Qualitatively different conceptions of criteria used to assess student learning

Year: 1999

Author: Barrie, Simon, Brew, Angela, McCulloch, Mary

Type of paper: Abstract refereed

This paper reports on research exploring different conceptions embedded within assessment criteria which is being carried out in the context of a large, research-based Australian university. Warren Piper and colleagues (1996) in a study of examination practices and procedures within Australian universities found that respondents were confused about the meaning of 'criterion referencing' and that many failed to appreciate its implications. One of the most obvious manifestations of such misunderstandings is in the writing of assessment criteria.

The investigation grew from experiences of dealing with apparently diverse understandings of assessment criteria. A range of criteria drawn from across the academic spectrum was collected and analysed using a phenomenographic approach focusing on the interpretation of texts not originally written for the purposes of the research. This type of analysis has been called "hermeneutic phenomenography" (Hasselgren & Beach, 1997).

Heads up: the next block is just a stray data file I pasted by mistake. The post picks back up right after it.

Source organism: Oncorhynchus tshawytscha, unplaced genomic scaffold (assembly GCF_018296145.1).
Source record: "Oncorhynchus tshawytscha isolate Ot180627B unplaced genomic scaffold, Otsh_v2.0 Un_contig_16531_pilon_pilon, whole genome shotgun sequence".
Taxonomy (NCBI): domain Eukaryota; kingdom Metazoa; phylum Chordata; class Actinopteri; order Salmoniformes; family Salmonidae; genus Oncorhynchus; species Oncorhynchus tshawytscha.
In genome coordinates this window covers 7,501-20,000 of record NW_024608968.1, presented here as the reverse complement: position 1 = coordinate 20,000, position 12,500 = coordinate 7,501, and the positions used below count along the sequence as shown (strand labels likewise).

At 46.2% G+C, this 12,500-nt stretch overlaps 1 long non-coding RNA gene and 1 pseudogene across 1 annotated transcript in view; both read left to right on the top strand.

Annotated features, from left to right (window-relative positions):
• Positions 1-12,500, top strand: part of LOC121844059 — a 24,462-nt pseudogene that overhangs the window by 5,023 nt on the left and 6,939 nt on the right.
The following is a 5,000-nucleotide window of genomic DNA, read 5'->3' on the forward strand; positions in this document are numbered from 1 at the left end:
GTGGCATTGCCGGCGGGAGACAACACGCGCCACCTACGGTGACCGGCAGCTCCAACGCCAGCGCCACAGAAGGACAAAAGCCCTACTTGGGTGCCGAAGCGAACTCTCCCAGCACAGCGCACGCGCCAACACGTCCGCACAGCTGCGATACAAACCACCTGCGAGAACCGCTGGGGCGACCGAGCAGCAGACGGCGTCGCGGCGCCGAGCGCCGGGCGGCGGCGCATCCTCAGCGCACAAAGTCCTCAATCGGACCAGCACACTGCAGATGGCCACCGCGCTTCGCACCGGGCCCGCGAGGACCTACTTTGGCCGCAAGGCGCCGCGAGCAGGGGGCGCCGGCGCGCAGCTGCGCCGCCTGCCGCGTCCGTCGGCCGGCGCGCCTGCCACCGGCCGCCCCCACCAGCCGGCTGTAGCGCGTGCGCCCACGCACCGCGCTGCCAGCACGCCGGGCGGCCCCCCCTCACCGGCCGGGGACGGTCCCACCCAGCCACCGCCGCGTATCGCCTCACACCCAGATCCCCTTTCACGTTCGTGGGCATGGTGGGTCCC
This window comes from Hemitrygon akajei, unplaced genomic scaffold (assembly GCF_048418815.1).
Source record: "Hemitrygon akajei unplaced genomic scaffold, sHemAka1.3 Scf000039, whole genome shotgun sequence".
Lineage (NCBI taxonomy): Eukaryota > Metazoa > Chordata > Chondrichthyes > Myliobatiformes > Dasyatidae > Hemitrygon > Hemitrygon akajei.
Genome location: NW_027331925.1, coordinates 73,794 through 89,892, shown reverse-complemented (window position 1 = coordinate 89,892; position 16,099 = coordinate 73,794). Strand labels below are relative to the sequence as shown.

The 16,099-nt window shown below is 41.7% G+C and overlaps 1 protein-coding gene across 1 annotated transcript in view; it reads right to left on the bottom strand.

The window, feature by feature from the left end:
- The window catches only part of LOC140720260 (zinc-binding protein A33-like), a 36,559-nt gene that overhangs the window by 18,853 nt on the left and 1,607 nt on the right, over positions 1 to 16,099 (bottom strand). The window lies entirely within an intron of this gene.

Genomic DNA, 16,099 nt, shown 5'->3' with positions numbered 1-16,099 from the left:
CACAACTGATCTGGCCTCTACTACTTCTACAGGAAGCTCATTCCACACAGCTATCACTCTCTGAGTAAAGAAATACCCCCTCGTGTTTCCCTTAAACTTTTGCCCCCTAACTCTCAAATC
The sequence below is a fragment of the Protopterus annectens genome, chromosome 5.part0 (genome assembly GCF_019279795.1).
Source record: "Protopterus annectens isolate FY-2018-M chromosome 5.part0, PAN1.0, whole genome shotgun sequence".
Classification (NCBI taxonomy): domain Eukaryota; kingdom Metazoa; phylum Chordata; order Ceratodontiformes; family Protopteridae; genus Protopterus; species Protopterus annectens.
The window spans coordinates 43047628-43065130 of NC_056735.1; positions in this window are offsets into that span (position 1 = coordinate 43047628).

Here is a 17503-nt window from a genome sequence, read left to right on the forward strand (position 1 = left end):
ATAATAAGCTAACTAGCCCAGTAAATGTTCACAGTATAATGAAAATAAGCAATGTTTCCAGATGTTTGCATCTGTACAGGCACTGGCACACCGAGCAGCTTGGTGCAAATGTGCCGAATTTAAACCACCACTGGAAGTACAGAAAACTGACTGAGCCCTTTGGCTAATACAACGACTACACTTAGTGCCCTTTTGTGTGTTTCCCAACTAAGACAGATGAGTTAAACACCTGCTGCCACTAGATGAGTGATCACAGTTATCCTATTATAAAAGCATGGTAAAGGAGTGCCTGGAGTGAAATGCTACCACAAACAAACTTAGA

In this paper, the qualitatively different conceptions of assessment criteria which were found in the data are presented and discussed. The identification of these conceptions provides a theoretical framework for understanding different types and uses of criteria in higher education.

In the context of University policy advocating a shift from norm-referenced to criterion-referenced assessment approaches, the diversity of conceptions in the data has been particularly useful. It has clarified the current state of assessment practices, indicated potential directions for development and provided a basis for monitoring changes in assessment practices as policy implementation proceeds. The paper examines these findings and discusses their wider implications.